Nestled in verdant mountains beside a beautiful river lies the luxurious, traditional ryokan inn Bettei Otozure — an ideal place for those seeking an escape from the pressures of daily life. Maybe this was why it was chosen as the opulent site of Japanese Prime Minister Shinzo Abe’s meeting with Russian President Putin. My visit, however, was a far more low-key event.
Just a short drive from the cities of Nagato and Hagi in Yamaguchi prefecture, you can also get to Otozure on a direct shuttle bus from Shin-Yamaguchi station. For my trip, however, I decide on a more scenic route by car and hit the road. Pulling into Otozure’s entrance, a smartly dressed man with a beaming grin appears at my car window, suddenly enough to make me stifle surprise at his greeting. Opening the door, he takes my car keys and leads the way through the spacious entrance skirting the perimeter of an expansive water feature.
This ryokan only embraces me more the deeper inside I go. In the lobby, Sofas face walls that open onto gardens, while the bright wood and tatami interior enhance the natural light without the glare of lamps. The reception area also embodies a lush natural feel. I can sense myself starting to relax already.
Otozure’s interior is rich in design and art. Bold modern lines frame traditional art, with many pieces of Hagiyaki, world-renowned ceramic art from nearby Hagi, on display. It’s like visiting a museum to admire priceless artifacts, but without the stifling air of gallery rules and ever-watchful staff. The theme here is the beauty of relaxation.
Living up to this principle, every room comes with an outdoor natural hot spring bath. Simple luxury pervades all aspects of the building, from the hand-carved wooden floors that massage your feet before you enter your room, to the wooden architectural flourishes used to create buffer zones between public and private spaces. I find myself drawn to the lavishly furnished open balconies, as they provide commanding views of the changing autumn colors spreading across the surrounding mountains.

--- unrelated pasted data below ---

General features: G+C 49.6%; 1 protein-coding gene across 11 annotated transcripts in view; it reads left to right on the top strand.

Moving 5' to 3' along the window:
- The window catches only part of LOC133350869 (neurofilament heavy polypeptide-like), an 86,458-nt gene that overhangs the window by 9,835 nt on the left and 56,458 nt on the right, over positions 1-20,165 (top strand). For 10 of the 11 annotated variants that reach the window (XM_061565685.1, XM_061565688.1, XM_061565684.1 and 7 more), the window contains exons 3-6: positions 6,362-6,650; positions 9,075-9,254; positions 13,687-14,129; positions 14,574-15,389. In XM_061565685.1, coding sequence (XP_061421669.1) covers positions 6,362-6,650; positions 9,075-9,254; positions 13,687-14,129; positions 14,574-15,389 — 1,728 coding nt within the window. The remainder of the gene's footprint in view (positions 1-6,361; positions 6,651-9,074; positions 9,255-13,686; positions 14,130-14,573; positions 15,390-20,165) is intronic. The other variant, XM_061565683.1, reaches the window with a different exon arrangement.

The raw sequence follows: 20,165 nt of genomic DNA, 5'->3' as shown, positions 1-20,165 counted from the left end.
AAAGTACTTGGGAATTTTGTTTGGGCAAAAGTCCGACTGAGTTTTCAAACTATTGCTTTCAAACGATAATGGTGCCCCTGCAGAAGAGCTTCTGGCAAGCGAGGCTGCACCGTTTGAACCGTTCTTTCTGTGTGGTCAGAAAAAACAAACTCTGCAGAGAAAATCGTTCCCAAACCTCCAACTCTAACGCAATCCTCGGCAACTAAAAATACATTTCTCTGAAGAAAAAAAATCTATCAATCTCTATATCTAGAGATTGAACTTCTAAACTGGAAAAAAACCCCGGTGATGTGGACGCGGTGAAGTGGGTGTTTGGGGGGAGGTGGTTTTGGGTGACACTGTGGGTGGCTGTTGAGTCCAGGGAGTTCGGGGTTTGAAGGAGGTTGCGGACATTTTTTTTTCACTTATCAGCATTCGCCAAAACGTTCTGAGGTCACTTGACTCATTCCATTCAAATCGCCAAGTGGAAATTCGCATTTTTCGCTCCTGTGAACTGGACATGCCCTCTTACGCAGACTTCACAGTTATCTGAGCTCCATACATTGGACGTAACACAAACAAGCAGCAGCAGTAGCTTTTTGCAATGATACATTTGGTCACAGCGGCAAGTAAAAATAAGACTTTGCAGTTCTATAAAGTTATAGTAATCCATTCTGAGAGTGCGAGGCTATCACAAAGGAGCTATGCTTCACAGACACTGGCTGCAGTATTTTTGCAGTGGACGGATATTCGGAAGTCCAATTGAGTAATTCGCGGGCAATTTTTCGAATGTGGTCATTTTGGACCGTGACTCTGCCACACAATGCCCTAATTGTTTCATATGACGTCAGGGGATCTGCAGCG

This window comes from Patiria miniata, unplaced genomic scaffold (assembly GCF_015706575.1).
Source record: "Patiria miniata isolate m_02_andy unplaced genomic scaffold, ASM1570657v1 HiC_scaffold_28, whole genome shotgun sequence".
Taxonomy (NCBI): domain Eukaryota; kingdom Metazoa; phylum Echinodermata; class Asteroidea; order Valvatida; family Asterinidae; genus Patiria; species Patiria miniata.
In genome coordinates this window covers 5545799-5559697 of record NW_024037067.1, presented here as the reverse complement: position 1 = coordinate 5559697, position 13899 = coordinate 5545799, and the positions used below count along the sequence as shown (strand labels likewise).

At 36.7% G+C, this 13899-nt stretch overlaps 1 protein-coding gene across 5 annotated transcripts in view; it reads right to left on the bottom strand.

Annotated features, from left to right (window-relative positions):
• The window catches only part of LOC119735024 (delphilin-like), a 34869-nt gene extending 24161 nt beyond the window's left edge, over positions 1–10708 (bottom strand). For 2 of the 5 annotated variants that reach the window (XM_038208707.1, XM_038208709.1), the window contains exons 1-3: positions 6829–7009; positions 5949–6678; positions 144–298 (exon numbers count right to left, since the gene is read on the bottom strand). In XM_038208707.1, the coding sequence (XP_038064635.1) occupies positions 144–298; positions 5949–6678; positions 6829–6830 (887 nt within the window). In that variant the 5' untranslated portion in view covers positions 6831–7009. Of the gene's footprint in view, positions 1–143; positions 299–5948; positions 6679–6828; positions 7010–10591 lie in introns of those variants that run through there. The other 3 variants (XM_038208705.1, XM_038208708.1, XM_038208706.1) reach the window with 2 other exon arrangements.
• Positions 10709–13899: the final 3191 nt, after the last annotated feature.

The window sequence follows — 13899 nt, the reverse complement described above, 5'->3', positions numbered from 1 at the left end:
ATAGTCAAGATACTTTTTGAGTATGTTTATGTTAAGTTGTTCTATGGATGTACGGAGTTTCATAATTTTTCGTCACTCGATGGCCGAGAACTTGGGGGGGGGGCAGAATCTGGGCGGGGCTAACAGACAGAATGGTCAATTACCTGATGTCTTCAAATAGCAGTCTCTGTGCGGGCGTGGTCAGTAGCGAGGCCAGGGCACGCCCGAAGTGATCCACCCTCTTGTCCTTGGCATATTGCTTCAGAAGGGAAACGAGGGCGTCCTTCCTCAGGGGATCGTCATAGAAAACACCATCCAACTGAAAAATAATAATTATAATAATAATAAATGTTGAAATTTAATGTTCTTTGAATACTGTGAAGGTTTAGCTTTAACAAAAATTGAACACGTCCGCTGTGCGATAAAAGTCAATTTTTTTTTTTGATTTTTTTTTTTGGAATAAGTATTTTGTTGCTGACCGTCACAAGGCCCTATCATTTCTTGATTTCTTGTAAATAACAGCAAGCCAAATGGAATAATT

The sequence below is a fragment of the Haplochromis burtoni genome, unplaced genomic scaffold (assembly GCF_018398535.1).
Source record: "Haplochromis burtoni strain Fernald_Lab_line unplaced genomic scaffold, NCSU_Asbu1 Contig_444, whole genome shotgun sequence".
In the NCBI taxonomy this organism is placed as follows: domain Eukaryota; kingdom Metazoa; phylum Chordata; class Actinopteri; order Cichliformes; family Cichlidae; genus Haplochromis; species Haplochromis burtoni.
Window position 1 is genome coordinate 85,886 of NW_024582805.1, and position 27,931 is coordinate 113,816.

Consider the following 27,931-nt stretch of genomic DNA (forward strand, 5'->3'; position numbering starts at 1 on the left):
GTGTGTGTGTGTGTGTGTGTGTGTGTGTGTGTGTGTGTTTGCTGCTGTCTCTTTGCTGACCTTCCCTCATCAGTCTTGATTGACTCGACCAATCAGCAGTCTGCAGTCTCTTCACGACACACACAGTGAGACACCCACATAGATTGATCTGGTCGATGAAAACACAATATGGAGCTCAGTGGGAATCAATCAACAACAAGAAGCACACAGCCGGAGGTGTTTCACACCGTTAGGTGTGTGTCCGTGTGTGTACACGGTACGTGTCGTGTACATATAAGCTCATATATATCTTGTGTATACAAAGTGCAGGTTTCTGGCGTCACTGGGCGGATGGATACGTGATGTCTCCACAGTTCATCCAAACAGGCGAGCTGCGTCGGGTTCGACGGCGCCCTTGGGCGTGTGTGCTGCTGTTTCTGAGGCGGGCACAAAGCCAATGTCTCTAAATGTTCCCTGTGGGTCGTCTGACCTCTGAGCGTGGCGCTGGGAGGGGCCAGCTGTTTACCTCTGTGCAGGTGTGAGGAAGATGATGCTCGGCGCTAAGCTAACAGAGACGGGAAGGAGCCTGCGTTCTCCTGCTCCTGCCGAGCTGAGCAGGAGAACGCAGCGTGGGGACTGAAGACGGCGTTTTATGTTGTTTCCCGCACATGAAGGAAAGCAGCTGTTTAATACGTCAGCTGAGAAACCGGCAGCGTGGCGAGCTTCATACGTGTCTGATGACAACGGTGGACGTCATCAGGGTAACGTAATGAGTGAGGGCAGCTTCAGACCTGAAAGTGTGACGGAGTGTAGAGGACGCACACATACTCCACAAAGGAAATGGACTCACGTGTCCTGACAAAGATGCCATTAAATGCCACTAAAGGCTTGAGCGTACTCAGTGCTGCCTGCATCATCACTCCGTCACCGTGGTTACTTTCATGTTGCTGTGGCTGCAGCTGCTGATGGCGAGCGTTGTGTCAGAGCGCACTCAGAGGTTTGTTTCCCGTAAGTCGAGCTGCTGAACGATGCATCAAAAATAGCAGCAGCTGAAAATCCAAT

The prefecture’s abundant nature and proximity to the Sea of Japan make it easy for Otozure’s restaurant to focus on local ingredients. The exquisitely constructed Kaiseki course meal will prove a delight for even the most discerning palate. While elegant tables offer a more discreet dining experience, the counter is also an attractive option for those wanting to see the chefs creating their masterpieces, or perhaps sit a little closer to that special someone.
Being a guest at Otozure comes with another benefit — direct access to Otozure’s big brother, Otani Sanso Inn, via a corridor joining the buildings. The passage opens up an array of dining options, cafes and stores selling ceramic art and regional souvenirs of all kinds.
Soaking in the ambience and indulging in high-end creature comforts are what Otozure is all about. Some of the large two-storey rooms have screens the size of home cinemas if your vision of relaxation involves watching a movie, though it is hard to imagine how anything on a screen could compete with the surrounding beauty.
Taking in the forested mountains with a glass of wine or cup of sake, exploring the surroundings, or heading downstairs to enjoy the open space of the cafe and bar, it’s not hard to imagine the possibilities for relaxing in this dreamlike environment. For me, it’ll be on a balcony in an onsen hot tub gazing out over the mountains with a book near at hand.
Photographs by Julian Littler & Bettei Otozure Text by Julian Littler